Scrooge: It must be beautiful, it must have a hook and it must be able to be hung on a tree.

Dillon: What if the object was shabby? Would it be okay to hang a shabby object on a tree, then? You did say,"It must be beautiful." What if it were shabby? What if it didn't have a hook?

Scrooge: It would still be sinful because, Jeremiah is telling people not to place objects on trees.

Dillon: Oh okay. So the command is to refrain from placing objects on trees?

Scrooge: That is correct.

Dillon: Does snow grow on trees?

Scrooge: No

Dillon: Therefore it is a foreign object, no?

Scrooge: Um yeah.

Dillon: Since Jeremiah is warning about placing object on trees, why does God flout this dictate from Jer 10:4 by placing snow on trees, that too during winter? Why does God place snow (a foreign decorative object) on fir trees? Did God go so senile that He forgot what He meant in verse 4? Does God practice what He condemns? Also is it a sin to place birdhouses on trees? You did say,"It doesn't matter what shape it is."

Scrooge: Uh...

Dillon: Since God does not practice what He condemns, it is not a sin to place objects on trees at any point in time in the year.

Yah'sChild said...

Hi all,
I'm going to have to respectfully disagree with you and all the comments. I'm really convinced that verse 3 IS just about a tree and not some chiselling into an image.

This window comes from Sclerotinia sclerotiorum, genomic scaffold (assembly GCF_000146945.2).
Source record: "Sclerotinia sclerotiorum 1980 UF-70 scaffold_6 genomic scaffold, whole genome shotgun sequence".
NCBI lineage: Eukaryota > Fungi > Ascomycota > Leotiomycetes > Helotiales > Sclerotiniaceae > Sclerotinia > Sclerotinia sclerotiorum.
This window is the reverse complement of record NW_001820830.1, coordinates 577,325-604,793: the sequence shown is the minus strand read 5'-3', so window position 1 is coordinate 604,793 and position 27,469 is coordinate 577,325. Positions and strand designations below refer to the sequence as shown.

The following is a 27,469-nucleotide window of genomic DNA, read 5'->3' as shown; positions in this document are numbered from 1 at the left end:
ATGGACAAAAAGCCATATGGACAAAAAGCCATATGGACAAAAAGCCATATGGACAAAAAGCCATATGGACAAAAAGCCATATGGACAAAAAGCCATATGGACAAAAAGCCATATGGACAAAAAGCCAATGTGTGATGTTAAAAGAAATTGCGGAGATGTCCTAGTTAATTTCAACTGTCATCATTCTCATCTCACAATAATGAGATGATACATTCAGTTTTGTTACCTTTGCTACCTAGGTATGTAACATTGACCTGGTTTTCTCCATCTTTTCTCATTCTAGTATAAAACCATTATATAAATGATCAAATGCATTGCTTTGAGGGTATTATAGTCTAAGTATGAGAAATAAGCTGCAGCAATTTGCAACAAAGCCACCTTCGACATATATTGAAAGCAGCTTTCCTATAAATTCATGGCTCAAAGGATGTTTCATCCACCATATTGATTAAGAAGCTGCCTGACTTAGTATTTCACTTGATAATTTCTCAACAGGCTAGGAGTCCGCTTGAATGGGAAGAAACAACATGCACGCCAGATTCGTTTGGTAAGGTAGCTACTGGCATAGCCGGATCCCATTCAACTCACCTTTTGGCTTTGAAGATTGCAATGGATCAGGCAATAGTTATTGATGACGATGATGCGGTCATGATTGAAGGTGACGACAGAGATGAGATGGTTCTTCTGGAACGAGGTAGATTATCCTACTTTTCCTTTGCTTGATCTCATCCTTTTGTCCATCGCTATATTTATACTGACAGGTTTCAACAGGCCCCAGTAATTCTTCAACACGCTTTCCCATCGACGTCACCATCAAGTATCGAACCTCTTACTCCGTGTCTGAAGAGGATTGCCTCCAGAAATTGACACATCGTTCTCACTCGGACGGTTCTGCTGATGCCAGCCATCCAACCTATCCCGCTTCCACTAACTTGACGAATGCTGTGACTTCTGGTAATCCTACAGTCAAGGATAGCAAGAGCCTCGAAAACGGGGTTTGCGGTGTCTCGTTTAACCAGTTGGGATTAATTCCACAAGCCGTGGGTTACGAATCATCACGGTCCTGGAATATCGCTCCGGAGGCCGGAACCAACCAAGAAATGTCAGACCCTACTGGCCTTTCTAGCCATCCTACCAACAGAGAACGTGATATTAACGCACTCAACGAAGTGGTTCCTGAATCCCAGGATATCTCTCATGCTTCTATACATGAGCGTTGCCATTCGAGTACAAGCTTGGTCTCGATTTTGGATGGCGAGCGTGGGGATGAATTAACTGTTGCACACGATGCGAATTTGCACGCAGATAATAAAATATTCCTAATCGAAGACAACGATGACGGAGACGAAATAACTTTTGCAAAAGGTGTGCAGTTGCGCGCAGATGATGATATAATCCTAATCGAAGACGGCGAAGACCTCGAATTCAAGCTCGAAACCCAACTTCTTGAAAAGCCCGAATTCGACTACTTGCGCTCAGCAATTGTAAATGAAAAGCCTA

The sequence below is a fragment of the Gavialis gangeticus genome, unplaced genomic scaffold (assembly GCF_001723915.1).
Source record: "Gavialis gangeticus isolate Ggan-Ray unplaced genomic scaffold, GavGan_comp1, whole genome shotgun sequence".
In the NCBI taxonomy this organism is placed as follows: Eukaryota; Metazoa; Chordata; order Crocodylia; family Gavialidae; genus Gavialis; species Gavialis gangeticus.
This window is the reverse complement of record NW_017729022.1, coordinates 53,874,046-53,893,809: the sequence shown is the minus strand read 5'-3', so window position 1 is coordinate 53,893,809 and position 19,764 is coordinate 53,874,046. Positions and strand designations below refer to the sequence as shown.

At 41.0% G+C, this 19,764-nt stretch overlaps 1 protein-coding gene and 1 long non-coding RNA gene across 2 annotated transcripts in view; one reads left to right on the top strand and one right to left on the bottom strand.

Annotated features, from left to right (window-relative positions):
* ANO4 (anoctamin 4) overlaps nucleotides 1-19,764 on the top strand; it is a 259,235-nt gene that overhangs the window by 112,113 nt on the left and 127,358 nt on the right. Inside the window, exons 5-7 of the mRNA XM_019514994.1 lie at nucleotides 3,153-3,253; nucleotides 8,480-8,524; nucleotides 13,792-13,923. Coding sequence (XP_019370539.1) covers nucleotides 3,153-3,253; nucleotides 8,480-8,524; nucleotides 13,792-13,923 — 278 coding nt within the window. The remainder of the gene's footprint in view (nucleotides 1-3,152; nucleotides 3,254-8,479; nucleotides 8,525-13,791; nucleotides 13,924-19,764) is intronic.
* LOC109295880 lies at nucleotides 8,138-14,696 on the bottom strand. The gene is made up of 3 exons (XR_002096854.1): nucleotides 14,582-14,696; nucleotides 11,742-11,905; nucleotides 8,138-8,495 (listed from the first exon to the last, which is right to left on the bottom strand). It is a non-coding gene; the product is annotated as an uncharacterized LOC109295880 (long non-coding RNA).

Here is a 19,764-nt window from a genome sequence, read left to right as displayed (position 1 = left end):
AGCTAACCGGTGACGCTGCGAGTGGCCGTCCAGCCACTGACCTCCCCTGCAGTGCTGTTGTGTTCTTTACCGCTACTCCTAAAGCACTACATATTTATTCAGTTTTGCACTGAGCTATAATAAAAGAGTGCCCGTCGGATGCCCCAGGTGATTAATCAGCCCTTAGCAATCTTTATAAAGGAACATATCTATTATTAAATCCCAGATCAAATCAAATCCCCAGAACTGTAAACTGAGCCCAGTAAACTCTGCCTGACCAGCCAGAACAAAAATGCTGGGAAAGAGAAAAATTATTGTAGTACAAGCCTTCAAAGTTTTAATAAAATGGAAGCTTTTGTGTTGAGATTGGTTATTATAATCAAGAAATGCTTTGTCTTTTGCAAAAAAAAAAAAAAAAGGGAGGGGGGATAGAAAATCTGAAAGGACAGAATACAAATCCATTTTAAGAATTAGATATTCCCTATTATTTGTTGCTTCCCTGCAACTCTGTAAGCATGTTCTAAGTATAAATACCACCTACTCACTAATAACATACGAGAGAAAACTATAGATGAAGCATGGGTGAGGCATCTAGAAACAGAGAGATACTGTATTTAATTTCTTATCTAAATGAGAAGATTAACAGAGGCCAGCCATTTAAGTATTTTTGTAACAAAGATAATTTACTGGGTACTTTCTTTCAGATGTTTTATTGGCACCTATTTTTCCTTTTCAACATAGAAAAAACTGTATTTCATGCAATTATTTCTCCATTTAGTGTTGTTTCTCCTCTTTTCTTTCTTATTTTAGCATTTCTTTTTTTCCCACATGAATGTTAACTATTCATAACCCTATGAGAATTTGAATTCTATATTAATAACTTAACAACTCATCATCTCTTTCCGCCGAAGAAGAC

"For one cutteth a tree out of the forest, the chopped tree by the woodsman with the tree cutting instrument."

Look at it again:

"For one cutteth a tree out of the forest" <------- Clearly a tree is being cut

"The work of the hands" <--- the chopped tree

"Of the workman" <--- by the woodsman

"With the axe" <--- With a tree cutting instrument

You said,"This is not redundant info on tree chopping." I respectfully disagree. The phrase is just stating what is already stated. Jeremiah may have just written it just to drive home a point. Redundancy isn't uncommon in Scripture. As for verse 5 I honestly believe that verse 4 has no bearing on verse 5. Verses 3 and 4 describe one thing independently of verse 5. Verse 5 refers to plural entities while verse 4 refers to a focal single entity, namely the tree. As for the signs of the heavens, that could very well reference the winter solstice as the tree verse comes directly after the signs of heaven are mentioned. As for commenters like John Gill and Matthew Henry, I honestly believe they were wrong and naive to the truth. They just couldn't see the the tree in verse 3. I'm still not convinced that verse 3 speaks of an idol, if you understand where I'm coming from. Newer translations knowingly deceive you with respect to verse 3. I hope you all honestly understand where I'm coming from. Please give some thought to what I have to say. Thanks. Peace.

xHWA said...

You "respectfully disagree"?
Wow. We don't get much of that around here. I'm used to just being called "deceived". Thank you for your politeness. We welcome respectful disagreement.

I understand where you're coming from. I lived it for several years. I just disagree with you and I've presented the evidence why.